When: Tuesday, June 26, 2018, 2:30 pm
Loaction: MPQ Garching, New Lecture Hall, Room B 0.32
Prof. S. Schiller, Quantum Optics and Relativity Group, Institute for Experimental Physics, Heinrich-Heine-Universität Düsseldorf, will talk about "Rotating molecules and fundamental constants".
Molecules provide exciting opportunities for precision measurements - significantly extending those offered by atoms.In recent years, it has become possible to manipulate molecules in more and more powerful ways, especially cooling them to the millikelvin range and lower and trapping them. This enables precision spectroscopic studies.
Our own work focuses on the second-simplest existing molecule: HD+, one member of the family of molecular hydrogen ions (MHI). This three-body quantum system is sufficiently simple that it can be dealt with by ab initio theory, yet it still poses a significant challenge when it comes to high-precision predictions.
In order to test the predictions and to determine some key fundamental constants of atomic physics using this molecule, we have developed a novel technique for rotational spectroscopy, which achieves the Lamb-Dicke regime .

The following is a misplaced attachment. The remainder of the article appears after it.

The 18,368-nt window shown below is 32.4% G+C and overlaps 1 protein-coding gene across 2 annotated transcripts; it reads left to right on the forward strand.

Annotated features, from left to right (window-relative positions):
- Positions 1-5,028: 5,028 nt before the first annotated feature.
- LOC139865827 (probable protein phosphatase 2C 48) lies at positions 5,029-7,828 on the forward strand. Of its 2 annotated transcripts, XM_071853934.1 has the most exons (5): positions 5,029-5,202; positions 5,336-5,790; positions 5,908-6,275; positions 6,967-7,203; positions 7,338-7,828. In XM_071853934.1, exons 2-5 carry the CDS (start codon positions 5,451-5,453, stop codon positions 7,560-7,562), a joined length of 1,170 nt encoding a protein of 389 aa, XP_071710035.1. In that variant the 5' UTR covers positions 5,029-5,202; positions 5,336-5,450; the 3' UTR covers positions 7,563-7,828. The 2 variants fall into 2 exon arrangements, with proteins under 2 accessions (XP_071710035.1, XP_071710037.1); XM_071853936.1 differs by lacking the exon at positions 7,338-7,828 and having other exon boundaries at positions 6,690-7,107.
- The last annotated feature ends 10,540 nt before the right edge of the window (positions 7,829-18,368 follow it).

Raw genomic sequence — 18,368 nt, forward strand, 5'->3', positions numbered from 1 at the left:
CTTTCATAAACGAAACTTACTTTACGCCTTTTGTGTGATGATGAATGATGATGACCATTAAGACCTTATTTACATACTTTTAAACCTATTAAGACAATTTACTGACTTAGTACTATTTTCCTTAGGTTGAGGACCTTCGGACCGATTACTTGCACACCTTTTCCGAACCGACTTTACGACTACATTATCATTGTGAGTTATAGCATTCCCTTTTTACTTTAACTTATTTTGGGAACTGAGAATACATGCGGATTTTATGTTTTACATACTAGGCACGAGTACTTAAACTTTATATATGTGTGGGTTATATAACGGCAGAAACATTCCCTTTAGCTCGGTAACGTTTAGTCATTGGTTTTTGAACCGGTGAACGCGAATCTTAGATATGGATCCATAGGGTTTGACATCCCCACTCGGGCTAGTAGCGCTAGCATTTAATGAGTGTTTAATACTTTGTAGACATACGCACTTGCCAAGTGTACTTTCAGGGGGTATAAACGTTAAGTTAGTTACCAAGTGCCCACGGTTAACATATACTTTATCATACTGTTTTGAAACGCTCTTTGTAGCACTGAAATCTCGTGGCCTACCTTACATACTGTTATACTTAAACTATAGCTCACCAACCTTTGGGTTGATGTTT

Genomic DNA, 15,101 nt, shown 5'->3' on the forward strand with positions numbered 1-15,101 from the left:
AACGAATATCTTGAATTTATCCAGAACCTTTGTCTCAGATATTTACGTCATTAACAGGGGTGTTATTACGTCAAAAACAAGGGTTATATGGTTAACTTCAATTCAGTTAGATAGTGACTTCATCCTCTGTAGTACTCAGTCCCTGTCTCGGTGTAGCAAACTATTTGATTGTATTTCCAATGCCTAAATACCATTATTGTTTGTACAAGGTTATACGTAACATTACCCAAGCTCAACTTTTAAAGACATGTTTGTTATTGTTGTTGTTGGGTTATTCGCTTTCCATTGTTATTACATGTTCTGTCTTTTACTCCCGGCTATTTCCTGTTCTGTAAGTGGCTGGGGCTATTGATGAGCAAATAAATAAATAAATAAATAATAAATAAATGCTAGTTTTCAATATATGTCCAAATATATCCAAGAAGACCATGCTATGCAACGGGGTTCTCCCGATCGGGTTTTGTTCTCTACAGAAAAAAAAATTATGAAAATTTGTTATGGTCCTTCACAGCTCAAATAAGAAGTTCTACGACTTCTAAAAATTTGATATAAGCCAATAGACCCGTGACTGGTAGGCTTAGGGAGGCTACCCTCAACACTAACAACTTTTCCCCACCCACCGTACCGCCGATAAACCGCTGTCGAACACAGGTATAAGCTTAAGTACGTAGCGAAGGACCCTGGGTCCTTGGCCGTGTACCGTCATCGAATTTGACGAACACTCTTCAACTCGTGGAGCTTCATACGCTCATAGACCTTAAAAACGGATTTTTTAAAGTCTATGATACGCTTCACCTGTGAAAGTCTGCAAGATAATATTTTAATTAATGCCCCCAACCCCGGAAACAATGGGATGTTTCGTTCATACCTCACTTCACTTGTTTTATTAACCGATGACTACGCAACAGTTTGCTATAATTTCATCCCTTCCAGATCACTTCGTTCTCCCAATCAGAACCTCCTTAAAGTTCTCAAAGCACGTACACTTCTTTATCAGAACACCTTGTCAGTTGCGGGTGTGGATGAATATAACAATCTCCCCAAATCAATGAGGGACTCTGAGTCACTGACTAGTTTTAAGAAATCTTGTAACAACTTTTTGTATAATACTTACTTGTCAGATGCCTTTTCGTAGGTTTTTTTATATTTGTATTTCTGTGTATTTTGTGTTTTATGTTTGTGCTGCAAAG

This enabled us to observe ultra-narrow rotational transitions, and to determine their frequency with an uncertainty smaller than the current theoretical uncertainty. The comparison between experiment and theory allows deducing a value of the proton mass with an uncertainty 3 times lower than in previous molecular spectroscopic experiments.
The presentation will outline the opportunities that precision spectroscopy of MHIs offers, describe our experimental technique, the results and the potential for further improvement.
 S. Alighanbari, et al. Nature Physics, in press (2018); arXiv:1802.03208v1
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